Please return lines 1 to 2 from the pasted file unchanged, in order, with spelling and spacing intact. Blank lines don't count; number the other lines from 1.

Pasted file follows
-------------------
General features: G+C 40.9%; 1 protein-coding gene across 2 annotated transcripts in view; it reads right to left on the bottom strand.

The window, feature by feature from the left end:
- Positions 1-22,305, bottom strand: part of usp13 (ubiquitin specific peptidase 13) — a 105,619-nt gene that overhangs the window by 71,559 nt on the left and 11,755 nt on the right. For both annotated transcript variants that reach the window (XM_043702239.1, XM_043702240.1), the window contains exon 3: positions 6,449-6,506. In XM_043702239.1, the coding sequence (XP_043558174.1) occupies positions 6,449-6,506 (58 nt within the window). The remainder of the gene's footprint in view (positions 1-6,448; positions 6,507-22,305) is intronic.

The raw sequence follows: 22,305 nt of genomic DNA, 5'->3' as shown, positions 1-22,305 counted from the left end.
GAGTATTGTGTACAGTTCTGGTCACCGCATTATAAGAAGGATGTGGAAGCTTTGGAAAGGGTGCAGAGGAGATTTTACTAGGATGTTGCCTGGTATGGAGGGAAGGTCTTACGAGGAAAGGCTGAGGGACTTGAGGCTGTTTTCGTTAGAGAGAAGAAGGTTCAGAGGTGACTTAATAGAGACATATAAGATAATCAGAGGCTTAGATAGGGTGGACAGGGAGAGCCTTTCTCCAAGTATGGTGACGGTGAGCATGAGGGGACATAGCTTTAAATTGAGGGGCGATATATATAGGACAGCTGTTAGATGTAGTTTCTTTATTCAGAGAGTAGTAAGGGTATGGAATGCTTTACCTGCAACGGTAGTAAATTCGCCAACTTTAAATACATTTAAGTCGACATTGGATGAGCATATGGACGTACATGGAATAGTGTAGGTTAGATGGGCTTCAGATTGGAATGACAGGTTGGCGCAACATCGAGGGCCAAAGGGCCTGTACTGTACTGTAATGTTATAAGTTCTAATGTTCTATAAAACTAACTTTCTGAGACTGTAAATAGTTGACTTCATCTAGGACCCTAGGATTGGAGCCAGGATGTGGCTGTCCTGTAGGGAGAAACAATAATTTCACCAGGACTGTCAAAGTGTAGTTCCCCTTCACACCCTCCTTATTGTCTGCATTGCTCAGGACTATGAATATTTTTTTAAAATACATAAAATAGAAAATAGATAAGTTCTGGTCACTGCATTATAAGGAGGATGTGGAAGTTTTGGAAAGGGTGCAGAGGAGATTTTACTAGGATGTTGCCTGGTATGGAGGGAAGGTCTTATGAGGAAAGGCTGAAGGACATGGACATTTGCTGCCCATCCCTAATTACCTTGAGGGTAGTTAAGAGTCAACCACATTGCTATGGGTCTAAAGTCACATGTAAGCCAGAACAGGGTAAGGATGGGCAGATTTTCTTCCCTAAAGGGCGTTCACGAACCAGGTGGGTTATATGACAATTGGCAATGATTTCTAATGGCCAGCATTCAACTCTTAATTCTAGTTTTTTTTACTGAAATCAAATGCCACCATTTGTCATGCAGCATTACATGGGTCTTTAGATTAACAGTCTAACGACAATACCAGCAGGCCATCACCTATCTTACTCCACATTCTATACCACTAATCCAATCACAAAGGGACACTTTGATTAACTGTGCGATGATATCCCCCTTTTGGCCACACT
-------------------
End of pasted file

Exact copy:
General features: G+C 40.9%; 1 protein-coding gene across 2 annotated transcripts in view; it reads right to left on the bottom strand.

The window, feature by feature from the left end: